Businesses raise wages, offer perks to try to combat labor shortage
Many employers believe the issue is bigger than they can tackle on their own
Limiting the number of short-term rental applications, turning hotels into housing, building additional affordable apartments — these strategies and more have all been tossed around as possible solutions to help mitigate the county’s lack of workforce housing, which in turn has contributed to a labor shortage. Another suggestion by community members is for businesses to raise wages to help balance the high cost of living in Summit County.
Though this strategy might seem appealing on the surface, Sandy Struve said it’s not that simple. Struve owns multiple Breckenridge shops including The Christmas Store, Mountain Tees and Cabin Fever.
“It’s not coming out of their pockets,” Struve said about people who suggest raising wages. “Businesses do what they have to do. If we have to raise wages more, that makes our product cost more to the consumer. People have to realize that when they say to raise wages, the end product is going to cost you more.”
The lack of attainable housing in Summit County has caused a severe labor shortage, forcing many businesses to operate on limited hours or days. In an effort to attract and retain talent, business owners like Struve are offering signing bonuses, ski passes, discounts, flexible schedules, parking passes and more.
Struve has even gone so far as renting out a property in Breckenridge, which she subsidizes so that two of her full-time employees have stable living quarters.
“We’ve raised our wages, and we’re also in the process of renting housing to put employees in,” Struve said. “We’re willing to rent the housing, take the hit and make it affordable for the employee. Other than that, we offer some benefits like health insurance, ski passes, discounts.”
Duke Bradford, owner of Peak 1 Express, also offers housing to his employees. Bradford said he increased wages in the spring by 20% to 25% depending on the position and is now offering incentives to draw in applications for positions that are most difficult to fill. These incentives include bonuses ranging from $300 to $500, passes to ski resorts and recreational centers, family and friend discounts and more.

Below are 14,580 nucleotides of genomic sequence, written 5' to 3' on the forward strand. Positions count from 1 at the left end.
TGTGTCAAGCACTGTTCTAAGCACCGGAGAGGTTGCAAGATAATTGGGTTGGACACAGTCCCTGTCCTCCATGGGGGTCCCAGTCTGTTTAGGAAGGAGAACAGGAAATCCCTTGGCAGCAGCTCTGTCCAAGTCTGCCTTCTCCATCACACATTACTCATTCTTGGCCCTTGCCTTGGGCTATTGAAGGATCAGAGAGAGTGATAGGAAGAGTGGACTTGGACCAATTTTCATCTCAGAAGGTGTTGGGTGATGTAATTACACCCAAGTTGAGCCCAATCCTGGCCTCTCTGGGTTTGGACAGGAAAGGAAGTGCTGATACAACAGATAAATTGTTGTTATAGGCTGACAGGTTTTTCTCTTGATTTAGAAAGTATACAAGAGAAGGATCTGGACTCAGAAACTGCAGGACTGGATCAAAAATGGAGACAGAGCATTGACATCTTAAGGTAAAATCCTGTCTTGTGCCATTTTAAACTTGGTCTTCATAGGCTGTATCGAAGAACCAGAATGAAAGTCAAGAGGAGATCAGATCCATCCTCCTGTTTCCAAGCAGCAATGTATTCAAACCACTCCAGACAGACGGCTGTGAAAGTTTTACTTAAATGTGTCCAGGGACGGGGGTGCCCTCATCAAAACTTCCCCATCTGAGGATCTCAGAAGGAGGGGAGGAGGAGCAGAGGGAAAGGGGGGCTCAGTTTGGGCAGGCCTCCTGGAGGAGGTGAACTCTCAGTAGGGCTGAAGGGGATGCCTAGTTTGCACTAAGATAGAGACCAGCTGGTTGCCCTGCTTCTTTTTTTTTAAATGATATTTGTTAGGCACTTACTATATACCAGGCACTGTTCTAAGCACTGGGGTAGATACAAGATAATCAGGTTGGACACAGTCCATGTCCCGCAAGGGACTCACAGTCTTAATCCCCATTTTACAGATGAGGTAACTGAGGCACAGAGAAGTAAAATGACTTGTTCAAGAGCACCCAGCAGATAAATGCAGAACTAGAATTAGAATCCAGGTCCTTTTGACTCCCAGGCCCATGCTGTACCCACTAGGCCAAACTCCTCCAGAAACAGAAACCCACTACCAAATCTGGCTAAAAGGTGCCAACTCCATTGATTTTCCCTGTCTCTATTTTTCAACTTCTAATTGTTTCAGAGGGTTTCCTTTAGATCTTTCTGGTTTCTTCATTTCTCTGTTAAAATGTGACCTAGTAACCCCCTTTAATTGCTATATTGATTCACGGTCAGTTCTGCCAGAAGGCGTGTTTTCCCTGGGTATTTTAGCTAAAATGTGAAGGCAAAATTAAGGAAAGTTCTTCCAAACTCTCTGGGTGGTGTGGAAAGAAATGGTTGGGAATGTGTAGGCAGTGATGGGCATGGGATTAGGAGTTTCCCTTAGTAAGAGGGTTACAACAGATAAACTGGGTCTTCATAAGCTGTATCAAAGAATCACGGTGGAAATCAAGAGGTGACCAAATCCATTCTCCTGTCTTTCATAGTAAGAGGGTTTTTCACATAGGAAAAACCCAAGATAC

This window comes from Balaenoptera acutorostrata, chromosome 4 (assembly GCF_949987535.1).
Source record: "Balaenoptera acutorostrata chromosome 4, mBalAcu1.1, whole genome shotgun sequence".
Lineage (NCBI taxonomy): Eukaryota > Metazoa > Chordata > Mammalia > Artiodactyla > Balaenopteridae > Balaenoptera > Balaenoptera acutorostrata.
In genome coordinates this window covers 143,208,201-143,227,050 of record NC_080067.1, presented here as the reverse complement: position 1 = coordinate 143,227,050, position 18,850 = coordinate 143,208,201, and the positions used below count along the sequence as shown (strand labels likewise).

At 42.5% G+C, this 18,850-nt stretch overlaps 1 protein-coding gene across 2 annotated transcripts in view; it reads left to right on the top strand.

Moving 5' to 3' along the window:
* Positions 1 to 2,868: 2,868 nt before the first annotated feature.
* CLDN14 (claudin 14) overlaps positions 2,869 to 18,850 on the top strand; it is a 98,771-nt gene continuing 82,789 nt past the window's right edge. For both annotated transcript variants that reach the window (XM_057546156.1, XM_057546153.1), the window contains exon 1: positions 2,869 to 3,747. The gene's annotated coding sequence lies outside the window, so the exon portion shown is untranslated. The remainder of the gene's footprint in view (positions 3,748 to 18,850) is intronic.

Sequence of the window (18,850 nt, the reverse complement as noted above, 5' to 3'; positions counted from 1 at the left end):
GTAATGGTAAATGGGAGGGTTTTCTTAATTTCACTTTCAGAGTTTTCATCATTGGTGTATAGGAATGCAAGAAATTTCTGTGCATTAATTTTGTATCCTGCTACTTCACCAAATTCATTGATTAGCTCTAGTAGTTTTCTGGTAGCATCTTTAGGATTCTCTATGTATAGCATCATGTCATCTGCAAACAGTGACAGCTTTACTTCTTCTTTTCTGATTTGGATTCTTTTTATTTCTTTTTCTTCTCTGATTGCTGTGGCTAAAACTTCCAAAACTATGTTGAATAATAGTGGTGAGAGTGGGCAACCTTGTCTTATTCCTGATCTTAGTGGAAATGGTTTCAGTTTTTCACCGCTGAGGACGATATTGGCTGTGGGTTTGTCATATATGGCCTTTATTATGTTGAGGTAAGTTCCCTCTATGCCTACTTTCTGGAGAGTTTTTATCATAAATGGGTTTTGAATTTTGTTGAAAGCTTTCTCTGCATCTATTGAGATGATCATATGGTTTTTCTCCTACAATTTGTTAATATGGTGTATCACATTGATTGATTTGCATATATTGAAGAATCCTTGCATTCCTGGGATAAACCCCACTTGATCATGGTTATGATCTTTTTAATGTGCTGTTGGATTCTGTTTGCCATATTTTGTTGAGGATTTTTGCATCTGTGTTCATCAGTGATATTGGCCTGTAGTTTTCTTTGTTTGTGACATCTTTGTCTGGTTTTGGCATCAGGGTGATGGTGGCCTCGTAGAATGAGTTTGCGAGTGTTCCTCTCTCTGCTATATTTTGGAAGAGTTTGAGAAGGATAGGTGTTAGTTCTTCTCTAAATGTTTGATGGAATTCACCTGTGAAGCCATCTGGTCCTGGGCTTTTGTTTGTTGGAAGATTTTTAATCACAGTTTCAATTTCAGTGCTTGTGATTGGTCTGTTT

Bradford said, in general, he believes businesses should raise wages to support employees but that doing so isn’t going to mitigate the widespread housing issue.
“It’s not going to address the housing issue,” Bradford said. “This problem lies somewhere else. I’ll continue to meet the demands of my staff to make ends meet. I don’t see that solving the housing problem. I think that’s a bigger issue.”
Bradford noted that when businesses, including his, increase wages, that impacts the company’s bottom line and could be reflected in increased prices. Bradford said he’s had to increase prices in the past and that it’s likely to happen again in the future due to inflation.
“We’re struggling to keep pace,” Bradford said. “Eventually, this all gets passed on to the consumer, but that takes time. We can’t suddenly change our prices or make our prices retroactive, so we’ll take a hit in the short run, but eventually (prices) will have to increase.”
Struve said the last time she raised wages for her employees was a couple of years ago when she upped her hourly rate from $14 to $16 an hour. She noted the same thing as Bradford: When she has to raise wages, that money has to come from somewhere and could be reflected in her products’ prices. It also doesn’t help that supply-chain issues are disrupting operations, too.
“The vendors are raising their prices, too,” Struve said. “It’s a cycle.”
Dillon Dam Brewery in Dillon is another business in the county trying to appeal to potential workers. The restaurant is advertising $21 per hour for line cooks and promises a $250 signing bonus, plus another $250 bonus after a 60-day review.
Cornflower Boutique in Frisco is also offering monthly bonuses and flexible schedules to new hires in addition to an employee clothing discount.
All of these businesses are fairly small and are doing what they can to appeal to potential workers. But the larger the business, the larger the investment it is to make an impactful difference in employees’ pay.
Peak 1 Express employs about 150 staff members between its Breckenridge and Vail locations in addition to owning AVA Rafting and Zipline. Struve said she employs 16 staff members between her three shops. These operations are fairly small compared to Vail Resorts, one of the largest employers in the county.
In early June, Vail Resorts announced it was investing more in employee wages, including a $15 minimum wage at several of its resorts, including Keystone Resort and Breckenridge Ski Resort. The company also plans to “adjust earnings for hourly employees who earn just above minimum wage to account for the raise across its properties.”
In addition to the wage increases, Vail Resorts also offers its employees six counseling sessions at no additional cost, an employee ski pass, daily $5 meals, food and drink discounts, and lodging and retail discounts.
Vail officials are calling the move the company’s “largest investment” in the upcoming winter season.
“Vail Resorts is committed to continuously investing in all parts of the employee experience,” Vail spokesperson Loryn Roberson wrote in an email. “We announced the decision to raise our minimum wage to $15 (an) hour in June based on our annual process of assessing wages and benefits. Coming out of the uncertainty of last winter season, we are thrilled to be able to invest in our employees with structural wage increases and through restoring our annual merit process.”
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